Archive for September 10, 2009


Haunted Party

Haunted Party by Iza Trapani

I read a lot of counting books, but they rarely make it to my review pile.  It’s even more rare for a rhyming, counting book to make it!  But this book beat those odds.

This book is about a ghost who is having a Halloween party.  To the party come a whole series of monsters: skeletons, goblins, werewolves, vampires, witches, mummies, and more.  Each monster is counted and joins the chaos of the party where they merrily cavort until 10 children knock on the door to trick-or-treat.  Frightened, the monsters flee the house in reverse order, until just the ghost is left.  The book ends with a little jump, perfect for goosebumps on Halloween.

Trapani has done a counting book right.  The counting is part of the book, but not the only reason for it.  There is a strong storyline here that keeps the book on track and interesting.  The rhyming is done well, creating a book that is easy to read aloud and has a bouncy, friendly quality.  There is a refrain that groups of children will love to chant along with: “at the haunted house of the ghost.”  Trapani’s illustrations are filled with deep colors that evoke the autumn.  There are also many small touches that bring the haunted feeling to life: spiders, eyes peeking from under the floorboard, worms and rats.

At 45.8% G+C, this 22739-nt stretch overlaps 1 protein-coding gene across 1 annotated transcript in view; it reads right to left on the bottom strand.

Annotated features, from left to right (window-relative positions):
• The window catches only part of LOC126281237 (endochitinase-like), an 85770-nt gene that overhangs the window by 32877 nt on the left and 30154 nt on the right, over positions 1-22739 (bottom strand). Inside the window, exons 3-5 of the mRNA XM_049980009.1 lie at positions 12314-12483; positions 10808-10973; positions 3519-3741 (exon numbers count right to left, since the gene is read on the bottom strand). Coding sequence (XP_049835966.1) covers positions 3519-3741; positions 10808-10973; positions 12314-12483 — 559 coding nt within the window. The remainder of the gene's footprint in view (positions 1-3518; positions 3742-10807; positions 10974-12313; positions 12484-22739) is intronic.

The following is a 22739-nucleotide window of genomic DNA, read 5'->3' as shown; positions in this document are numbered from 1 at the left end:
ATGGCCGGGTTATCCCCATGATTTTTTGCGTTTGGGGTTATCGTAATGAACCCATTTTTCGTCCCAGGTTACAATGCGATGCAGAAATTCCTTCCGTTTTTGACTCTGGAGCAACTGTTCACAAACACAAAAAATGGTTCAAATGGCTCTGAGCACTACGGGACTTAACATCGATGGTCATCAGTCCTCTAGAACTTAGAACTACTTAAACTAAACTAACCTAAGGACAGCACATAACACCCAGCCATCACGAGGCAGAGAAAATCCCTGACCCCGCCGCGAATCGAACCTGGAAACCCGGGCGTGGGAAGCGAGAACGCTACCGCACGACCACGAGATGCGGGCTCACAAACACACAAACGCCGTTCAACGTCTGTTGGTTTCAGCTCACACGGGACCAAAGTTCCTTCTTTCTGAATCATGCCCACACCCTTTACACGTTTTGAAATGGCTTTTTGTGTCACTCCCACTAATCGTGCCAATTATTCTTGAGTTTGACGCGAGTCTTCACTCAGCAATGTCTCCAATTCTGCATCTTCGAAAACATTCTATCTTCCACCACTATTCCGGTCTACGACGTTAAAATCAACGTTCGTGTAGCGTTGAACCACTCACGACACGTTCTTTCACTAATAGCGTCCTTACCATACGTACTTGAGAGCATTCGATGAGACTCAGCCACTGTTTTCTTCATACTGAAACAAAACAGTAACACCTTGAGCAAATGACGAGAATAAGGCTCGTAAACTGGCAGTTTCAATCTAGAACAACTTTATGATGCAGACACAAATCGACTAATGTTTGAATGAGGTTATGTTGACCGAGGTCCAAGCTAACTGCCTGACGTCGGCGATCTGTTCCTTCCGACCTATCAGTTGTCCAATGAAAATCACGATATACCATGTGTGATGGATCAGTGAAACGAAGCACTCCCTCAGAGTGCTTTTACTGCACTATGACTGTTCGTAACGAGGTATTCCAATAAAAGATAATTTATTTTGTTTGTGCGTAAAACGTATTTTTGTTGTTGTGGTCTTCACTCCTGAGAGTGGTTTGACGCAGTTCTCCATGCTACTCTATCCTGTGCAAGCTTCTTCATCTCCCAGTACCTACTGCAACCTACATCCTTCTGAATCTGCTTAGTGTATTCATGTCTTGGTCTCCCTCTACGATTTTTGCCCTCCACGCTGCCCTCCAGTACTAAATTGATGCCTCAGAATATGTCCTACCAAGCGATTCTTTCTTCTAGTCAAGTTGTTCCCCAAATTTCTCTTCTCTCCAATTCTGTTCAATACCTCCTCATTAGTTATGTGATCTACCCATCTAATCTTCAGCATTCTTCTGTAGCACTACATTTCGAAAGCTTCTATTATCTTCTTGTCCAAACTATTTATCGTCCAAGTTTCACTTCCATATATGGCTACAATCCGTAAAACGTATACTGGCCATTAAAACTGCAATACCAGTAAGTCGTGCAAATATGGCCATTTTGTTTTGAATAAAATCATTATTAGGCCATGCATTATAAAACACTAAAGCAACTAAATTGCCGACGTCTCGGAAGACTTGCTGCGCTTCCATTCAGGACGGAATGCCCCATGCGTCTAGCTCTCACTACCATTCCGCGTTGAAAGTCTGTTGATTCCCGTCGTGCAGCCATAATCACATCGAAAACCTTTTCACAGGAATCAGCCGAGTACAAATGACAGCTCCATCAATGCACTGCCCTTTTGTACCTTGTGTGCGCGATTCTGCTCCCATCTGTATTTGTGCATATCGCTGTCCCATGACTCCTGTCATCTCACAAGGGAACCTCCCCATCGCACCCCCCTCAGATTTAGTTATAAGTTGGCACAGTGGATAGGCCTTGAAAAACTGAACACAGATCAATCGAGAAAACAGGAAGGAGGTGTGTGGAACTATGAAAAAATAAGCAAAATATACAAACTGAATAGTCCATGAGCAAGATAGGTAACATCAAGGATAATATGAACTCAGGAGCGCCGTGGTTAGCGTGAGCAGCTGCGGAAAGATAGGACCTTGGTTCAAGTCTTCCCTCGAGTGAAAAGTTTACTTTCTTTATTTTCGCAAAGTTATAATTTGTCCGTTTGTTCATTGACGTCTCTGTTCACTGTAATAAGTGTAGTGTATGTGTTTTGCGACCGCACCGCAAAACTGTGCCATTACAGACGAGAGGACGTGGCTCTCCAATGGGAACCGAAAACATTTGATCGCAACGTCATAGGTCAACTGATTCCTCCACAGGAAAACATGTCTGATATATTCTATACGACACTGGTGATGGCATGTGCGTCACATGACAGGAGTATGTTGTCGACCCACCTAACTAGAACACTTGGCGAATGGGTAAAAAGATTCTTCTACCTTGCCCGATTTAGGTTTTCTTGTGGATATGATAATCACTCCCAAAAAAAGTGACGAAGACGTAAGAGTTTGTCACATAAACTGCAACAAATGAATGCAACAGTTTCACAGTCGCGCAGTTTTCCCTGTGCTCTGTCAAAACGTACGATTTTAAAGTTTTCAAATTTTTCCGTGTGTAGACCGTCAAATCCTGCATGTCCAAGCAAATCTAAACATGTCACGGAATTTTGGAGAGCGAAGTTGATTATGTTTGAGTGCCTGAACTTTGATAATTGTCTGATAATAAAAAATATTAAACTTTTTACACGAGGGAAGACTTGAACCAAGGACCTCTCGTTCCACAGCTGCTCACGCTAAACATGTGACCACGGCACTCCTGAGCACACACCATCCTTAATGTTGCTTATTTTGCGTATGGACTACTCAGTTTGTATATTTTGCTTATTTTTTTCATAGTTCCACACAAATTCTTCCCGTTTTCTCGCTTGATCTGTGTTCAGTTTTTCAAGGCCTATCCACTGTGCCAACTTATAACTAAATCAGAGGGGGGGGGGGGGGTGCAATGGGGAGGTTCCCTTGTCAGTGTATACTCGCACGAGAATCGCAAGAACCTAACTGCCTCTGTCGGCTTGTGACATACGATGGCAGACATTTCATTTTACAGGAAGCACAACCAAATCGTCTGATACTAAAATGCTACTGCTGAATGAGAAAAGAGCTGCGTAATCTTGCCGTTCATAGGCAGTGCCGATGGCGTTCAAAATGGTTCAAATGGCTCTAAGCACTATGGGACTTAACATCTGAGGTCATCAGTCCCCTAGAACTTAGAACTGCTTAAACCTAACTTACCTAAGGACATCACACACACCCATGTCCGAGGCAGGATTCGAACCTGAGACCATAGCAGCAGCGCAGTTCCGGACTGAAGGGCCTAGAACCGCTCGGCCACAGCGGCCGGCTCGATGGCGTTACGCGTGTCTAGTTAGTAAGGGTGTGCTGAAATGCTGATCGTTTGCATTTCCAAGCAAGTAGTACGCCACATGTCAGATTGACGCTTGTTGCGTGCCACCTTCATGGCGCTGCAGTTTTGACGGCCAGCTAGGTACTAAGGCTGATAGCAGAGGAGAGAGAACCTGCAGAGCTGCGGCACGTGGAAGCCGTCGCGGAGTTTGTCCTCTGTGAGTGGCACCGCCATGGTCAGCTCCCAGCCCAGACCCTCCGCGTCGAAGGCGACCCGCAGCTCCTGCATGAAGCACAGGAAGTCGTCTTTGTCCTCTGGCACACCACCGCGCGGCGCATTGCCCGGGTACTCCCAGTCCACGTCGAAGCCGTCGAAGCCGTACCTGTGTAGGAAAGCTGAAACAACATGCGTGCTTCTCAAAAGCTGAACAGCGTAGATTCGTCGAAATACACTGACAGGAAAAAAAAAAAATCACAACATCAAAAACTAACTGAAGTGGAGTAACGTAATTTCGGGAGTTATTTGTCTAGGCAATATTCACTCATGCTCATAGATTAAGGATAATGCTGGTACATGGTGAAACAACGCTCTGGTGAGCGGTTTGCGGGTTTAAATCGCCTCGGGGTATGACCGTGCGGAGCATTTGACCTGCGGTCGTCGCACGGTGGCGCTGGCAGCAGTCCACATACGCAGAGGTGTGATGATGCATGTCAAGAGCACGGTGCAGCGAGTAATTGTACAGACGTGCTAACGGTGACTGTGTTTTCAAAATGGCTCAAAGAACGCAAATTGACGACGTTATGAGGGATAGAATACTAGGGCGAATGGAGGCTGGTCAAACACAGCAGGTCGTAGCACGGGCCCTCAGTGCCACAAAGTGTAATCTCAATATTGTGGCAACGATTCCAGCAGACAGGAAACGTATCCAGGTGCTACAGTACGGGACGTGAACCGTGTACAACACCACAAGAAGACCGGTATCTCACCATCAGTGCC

Halloween fun for those who enjoy the thrill of monsters and the chill of a bit of creepiness.  Appropriate for ages 3-5.

Reviewed from library copy.

Cool Cat by Nonny Hogrogian

This wordless picture book is a strong voice for creativity and change.  Cat is in a desolate landscape, filled with dead grass, broken glass, and rusting cans.  It is a brown, barren place.  But Cat has brought his paints!  He starts in a corner with some green leaves, then moves to the sky and turns it from brown to blue.  Mouse and Rabbit join him, adding touches of bright red berries.  A cardinal sweeps in to finish the sky, while trees, rocks and even a pond are added.  Soon the birds are perching on the tree branches, a duck is paddling in the pond, and the painting becomes real.

Hogrogian’s paintings have a softness that really works for this blurring of reality and art.  The muddy brown of the original landscape speaks volumes all in itself.  Then with juxtaposed with the brightness of green, red and yellow it becomes a dreadful ugliness.  Children will enjoy the different animals that help out with the art.  This is a testament to shared art and murals.  But at a deeper level, it is a book about how art transforms and how each of us can make change in our own worlds.

A great art book for very small children, this book can be shared at different levels.  Toddlers will enjoy the animals and the colors while older children will see the change and wonder.  Appropriate for ages 2-5.

Reviewed from library copy.

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